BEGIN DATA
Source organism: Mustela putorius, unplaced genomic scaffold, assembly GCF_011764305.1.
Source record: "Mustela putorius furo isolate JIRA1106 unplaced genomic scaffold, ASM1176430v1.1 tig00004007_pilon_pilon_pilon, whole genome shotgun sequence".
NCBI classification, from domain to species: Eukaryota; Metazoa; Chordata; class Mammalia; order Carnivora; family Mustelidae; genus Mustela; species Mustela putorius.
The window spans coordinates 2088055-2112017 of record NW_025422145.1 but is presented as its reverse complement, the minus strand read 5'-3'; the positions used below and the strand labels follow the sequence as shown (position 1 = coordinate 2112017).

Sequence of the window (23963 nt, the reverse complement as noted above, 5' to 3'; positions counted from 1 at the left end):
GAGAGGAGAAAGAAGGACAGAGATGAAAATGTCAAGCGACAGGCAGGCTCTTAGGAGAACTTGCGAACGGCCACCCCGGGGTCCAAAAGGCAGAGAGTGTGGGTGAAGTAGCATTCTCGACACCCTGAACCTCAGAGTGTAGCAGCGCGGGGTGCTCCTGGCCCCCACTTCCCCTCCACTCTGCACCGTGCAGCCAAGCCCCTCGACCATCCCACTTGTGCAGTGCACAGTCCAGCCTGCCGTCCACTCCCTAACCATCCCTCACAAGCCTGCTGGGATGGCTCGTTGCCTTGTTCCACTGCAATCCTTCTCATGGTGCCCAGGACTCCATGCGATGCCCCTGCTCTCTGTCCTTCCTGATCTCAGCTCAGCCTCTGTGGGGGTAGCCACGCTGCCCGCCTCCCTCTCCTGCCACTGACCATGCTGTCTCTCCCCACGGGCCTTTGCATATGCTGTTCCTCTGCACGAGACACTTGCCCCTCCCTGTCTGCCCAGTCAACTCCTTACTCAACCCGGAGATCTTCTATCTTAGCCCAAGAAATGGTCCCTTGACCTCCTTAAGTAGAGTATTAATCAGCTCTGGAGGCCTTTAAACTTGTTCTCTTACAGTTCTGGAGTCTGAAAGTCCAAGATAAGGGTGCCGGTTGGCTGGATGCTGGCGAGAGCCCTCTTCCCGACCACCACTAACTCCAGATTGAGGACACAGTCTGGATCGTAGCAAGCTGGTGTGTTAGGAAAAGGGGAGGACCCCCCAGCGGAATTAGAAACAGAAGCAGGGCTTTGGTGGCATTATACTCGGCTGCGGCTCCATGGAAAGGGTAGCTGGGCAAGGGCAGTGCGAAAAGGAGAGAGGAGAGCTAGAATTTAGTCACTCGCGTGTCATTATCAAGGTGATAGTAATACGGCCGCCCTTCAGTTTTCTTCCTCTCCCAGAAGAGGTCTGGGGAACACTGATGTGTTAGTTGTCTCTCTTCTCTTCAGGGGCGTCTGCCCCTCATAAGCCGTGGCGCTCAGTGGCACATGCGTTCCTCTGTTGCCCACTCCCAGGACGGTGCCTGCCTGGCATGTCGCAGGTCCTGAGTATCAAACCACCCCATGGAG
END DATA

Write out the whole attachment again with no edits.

Source organism: Mustela putorius, unplaced genomic scaffold, assembly GCF_011764305.1.
Source record: "Mustela putorius furo isolate JIRA1106 unplaced genomic scaffold, ASM1176430v1.1 tig00004007_pilon_pilon_pilon, whole genome shotgun sequence".
NCBI classification, from domain to species: Eukaryota; Metazoa; Chordata; class Mammalia; order Carnivora; family Mustelidae; genus Mustela; species Mustela putorius.
The window spans coordinates 2088055-2112017 of record NW_025422145.1 but is presented as its reverse complement, the minus strand read 5'-3'; the positions used below and the strand labels follow the sequence as shown (position 1 = coordinate 2112017).

Sequence of the window (23963 nt, the reverse complement as noted above, 5' to 3'; positions counted from 1 at the left end):
GAGAGGAGAAAGAAGGACAGAGATGAAAATGTCAAGCGACAGGCAGGCTCTTAGGAGAACTTGCGAACGGCCACCCCGGGGTCCAAAAGGCAGAGAGTGTGGGTGAAGTAGCATTCTCGACACCCTGAACCTCAGAGTGTAGCAGCGCGGGGTGCTCCTGGCCCCCACTTCCCCTCCACTCTGCACCGTGCAGCCAAGCCCCTCGACCATCCCACTTGTGCAGTGCACAGTCCAGCCTGCCGTCCACTCCCTAACCATCCCTCACAAGCCTGCTGGGATGGCTCGTTGCCTTGTTCCACTGCAATCCTTCTCATGGTGCCCAGGACTCCATGCGATGCCCCTGCTCTCTGTCCTTCCTGATCTCAGCTCAGCCTCTGTGGGGGTAGCCACGCTGCCCGCCTCCCTCTCCTGCCACTGACCATGCTGTCTCTCCCCACGGGCCTTTGCATATGCTGTTCCTCTGCACGAGACACTTGCCCCTCCCTGTCTGCCCAGTCAACTCCTTACTCAACCCGGAGATCTTCTATCTTAGCCCAAGAAATGGTCCCTTGACCTCCTTAAGTAGAGTATTAATCAGCTCTGGAGGCCTTTAAACTTGTTCTCTTACAGTTCTGGAGTCTGAAAGTCCAAGATAAGGGTGCCGGTTGGCTGGATGCTGGCGAGAGCCCTCTTCCCGACCACCACTAACTCCAGATTGAGGACACAGTCTGGATCGTAGCAAGCTGGTGTGTTAGGAAAAGGGGAGGACCCCCCAGCGGAATTAGAAACAGAAGCAGGGCTTTGGTGGCATTATACTCGGCTGCGGCTCCATGGAAAGGGTAGCTGGGCAAGGGCAGTGCGAAAAGGAGAGAGGAGAGCTAGAATTTAGTCACTCGCGTGTCATTATCAAGGTGATAGTAATACGGCCGCCCTTCAGTTTTCTTCCTCTCCCAGAAGAGGTCTGGGGAACACTGATGTGTTAGTTGTCTCTCTTCTCTTCAGGGGCGTCTGCCCCTCATAAGCCGTGGCGCTCAGTGGCACATGCGTTCCTCTGTTGCCCACTCCCAGGACGGTGCCTGCCTGGCATGTCGCAGGTCCTGAGTATCAAACCACCCCATGGAG